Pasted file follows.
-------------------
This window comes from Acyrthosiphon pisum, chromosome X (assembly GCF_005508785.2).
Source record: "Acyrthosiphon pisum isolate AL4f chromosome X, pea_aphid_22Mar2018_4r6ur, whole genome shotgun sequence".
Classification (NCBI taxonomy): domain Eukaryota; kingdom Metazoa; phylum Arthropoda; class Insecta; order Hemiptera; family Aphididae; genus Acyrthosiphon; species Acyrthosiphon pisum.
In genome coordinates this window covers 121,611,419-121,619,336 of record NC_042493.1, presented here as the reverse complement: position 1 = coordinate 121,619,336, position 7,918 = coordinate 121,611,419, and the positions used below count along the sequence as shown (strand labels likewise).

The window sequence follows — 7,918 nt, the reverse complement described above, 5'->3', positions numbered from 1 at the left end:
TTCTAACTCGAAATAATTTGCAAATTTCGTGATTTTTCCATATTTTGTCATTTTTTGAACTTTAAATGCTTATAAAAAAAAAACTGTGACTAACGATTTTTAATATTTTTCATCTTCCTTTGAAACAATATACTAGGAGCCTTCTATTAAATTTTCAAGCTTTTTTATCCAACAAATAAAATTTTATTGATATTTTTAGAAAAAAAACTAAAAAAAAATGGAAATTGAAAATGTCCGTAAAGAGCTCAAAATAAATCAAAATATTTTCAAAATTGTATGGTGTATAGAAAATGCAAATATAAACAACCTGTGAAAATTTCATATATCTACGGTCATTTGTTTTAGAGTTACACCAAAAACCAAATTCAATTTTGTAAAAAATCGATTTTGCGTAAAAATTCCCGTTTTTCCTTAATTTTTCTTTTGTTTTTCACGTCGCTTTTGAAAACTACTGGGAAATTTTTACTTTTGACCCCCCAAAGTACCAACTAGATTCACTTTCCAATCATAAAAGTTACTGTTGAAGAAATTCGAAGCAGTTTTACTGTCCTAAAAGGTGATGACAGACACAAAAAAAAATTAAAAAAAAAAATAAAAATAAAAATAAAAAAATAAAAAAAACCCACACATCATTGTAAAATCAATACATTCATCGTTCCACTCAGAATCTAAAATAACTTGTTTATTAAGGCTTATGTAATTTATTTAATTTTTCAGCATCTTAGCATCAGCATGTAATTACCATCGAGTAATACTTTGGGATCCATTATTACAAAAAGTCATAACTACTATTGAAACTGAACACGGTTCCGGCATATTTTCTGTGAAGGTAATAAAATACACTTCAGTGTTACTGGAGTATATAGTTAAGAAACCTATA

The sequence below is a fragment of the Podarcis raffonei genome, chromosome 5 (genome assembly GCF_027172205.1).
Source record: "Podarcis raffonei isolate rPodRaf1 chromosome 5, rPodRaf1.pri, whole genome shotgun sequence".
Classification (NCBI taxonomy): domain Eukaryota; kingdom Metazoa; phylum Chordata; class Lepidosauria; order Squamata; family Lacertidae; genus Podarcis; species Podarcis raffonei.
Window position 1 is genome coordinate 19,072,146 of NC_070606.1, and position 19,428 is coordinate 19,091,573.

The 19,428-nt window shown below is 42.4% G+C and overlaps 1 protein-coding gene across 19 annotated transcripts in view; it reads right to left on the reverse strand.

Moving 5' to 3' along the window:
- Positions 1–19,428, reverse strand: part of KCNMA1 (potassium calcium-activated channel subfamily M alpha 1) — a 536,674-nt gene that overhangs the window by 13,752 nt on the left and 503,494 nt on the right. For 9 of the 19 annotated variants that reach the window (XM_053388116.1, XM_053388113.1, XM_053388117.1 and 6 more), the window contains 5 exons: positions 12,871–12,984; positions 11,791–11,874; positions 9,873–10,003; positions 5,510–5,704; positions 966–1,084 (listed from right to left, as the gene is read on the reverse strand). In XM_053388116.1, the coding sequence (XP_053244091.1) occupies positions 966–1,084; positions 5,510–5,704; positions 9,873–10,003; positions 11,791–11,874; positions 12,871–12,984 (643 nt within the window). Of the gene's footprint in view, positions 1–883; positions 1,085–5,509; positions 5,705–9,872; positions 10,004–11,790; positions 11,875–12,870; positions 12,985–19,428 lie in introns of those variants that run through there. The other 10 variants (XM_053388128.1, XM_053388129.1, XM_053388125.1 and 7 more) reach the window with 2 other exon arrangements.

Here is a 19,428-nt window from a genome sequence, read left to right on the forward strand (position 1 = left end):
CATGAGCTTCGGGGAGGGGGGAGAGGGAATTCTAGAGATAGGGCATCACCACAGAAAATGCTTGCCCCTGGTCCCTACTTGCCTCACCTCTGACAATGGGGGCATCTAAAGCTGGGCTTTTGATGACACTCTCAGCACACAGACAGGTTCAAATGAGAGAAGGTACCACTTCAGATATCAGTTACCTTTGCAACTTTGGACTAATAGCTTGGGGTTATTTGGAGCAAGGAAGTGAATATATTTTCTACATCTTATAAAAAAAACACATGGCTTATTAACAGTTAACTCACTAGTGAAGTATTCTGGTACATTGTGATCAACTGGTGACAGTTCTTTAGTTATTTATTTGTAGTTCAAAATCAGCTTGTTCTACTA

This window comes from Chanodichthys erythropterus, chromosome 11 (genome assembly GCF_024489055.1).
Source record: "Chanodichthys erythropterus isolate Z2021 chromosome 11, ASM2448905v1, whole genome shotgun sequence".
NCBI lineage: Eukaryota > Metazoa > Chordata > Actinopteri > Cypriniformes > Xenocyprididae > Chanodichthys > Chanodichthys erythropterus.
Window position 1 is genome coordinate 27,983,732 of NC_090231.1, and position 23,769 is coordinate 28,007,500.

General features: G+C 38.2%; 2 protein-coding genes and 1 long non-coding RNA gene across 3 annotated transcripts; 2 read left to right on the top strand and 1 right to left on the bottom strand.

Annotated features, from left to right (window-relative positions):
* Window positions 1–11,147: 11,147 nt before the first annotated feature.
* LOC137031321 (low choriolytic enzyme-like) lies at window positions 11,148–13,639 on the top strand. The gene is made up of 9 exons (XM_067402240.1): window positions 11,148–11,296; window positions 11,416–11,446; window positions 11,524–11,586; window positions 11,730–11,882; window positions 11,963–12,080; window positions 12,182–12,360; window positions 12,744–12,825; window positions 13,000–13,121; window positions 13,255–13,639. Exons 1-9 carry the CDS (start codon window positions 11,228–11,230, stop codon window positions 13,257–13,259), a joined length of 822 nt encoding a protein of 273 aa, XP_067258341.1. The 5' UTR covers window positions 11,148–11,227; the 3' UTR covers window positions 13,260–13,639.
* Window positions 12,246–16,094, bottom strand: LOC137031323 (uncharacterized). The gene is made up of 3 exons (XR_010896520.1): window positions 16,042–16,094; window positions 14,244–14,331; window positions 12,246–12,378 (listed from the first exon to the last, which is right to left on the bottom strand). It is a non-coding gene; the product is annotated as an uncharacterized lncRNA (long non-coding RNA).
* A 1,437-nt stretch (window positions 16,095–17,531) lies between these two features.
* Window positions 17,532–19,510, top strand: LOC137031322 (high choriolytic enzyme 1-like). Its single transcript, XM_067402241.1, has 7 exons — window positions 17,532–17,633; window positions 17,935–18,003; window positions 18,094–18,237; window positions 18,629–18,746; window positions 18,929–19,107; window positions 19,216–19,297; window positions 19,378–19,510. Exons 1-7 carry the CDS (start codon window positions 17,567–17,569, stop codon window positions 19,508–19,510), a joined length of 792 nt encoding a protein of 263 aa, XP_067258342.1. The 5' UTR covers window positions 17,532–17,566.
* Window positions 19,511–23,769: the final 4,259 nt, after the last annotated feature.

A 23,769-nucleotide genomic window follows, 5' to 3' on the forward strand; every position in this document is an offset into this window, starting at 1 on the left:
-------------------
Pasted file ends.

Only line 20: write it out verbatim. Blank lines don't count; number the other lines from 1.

General features: G+C 38.2%; 2 protein-coding genes and 1 long non-coding RNA gene across 3 annotated transcripts; 2 read left to right on the top strand and 1 right to left on the bottom strand.